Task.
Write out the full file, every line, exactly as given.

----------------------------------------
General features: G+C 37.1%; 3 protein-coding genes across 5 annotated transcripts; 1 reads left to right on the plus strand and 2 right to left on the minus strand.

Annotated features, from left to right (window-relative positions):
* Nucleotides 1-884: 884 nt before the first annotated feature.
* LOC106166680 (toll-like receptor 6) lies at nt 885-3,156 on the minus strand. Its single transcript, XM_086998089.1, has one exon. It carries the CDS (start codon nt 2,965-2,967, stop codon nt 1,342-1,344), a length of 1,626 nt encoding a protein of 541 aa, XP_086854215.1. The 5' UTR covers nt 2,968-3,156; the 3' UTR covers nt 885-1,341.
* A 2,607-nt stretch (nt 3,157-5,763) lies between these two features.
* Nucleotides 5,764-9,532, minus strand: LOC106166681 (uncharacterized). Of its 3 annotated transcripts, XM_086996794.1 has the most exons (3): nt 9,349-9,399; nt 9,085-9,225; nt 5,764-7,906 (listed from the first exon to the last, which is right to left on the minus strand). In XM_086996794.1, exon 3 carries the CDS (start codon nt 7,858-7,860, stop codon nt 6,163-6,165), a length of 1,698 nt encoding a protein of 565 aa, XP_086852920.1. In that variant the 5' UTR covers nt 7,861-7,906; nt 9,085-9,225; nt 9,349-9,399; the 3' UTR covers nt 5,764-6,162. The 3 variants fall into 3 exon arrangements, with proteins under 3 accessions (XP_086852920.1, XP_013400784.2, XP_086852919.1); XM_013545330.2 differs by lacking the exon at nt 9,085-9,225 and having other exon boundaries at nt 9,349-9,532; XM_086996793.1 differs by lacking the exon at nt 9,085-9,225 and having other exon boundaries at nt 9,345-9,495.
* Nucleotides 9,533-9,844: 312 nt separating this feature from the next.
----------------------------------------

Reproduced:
General features: G+C 37.1%; 3 protein-coding genes across 5 annotated transcripts; 1 reads left to right on the plus strand and 2 right to left on the minus strand.

Annotated features, from left to right (window-relative positions):
* Nucleotides 1-884: 884 nt before the first annotated feature.
* LOC106166680 (toll-like receptor 6) lies at nt 885-3,156 on the minus strand. Its single transcript, XM_086998089.1, has one exon. It carries the CDS (start codon nt 2,965-2,967, stop codon nt 1,342-1,344), a length of 1,626 nt encoding a protein of 541 aa, XP_086854215.1. The 5' UTR covers nt 2,968-3,156; the 3' UTR covers nt 885-1,341.
* A 2,607-nt stretch (nt 3,157-5,763) lies between these two features.
* Nucleotides 5,764-9,532, minus strand: LOC106166681 (uncharacterized). Of its 3 annotated transcripts, XM_086996794.1 has the most exons (3): nt 9,349-9,399; nt 9,085-9,225; nt 5,764-7,906 (listed from the first exon to the last, which is right to left on the minus strand). In XM_086996794.1, exon 3 carries the CDS (start codon nt 7,858-7,860, stop codon nt 6,163-6,165), a length of 1,698 nt encoding a protein of 565 aa, XP_086852920.1. In that variant the 5' UTR covers nt 7,861-7,906; nt 9,085-9,225; nt 9,349-9,399; the 3' UTR covers nt 5,764-6,162. The 3 variants fall into 3 exon arrangements, with proteins under 3 accessions (XP_086852920.1, XP_013400784.2, XP_086852919.1); XM_013545330.2 differs by lacking the exon at nt 9,085-9,225 and having other exon boundaries at nt 9,349-9,532; XM_086996793.1 differs by lacking the exon at nt 9,085-9,225 and having other exon boundaries at nt 9,345-9,495.
* Nucleotides 9,533-9,844: 312 nt separating this feature from the next.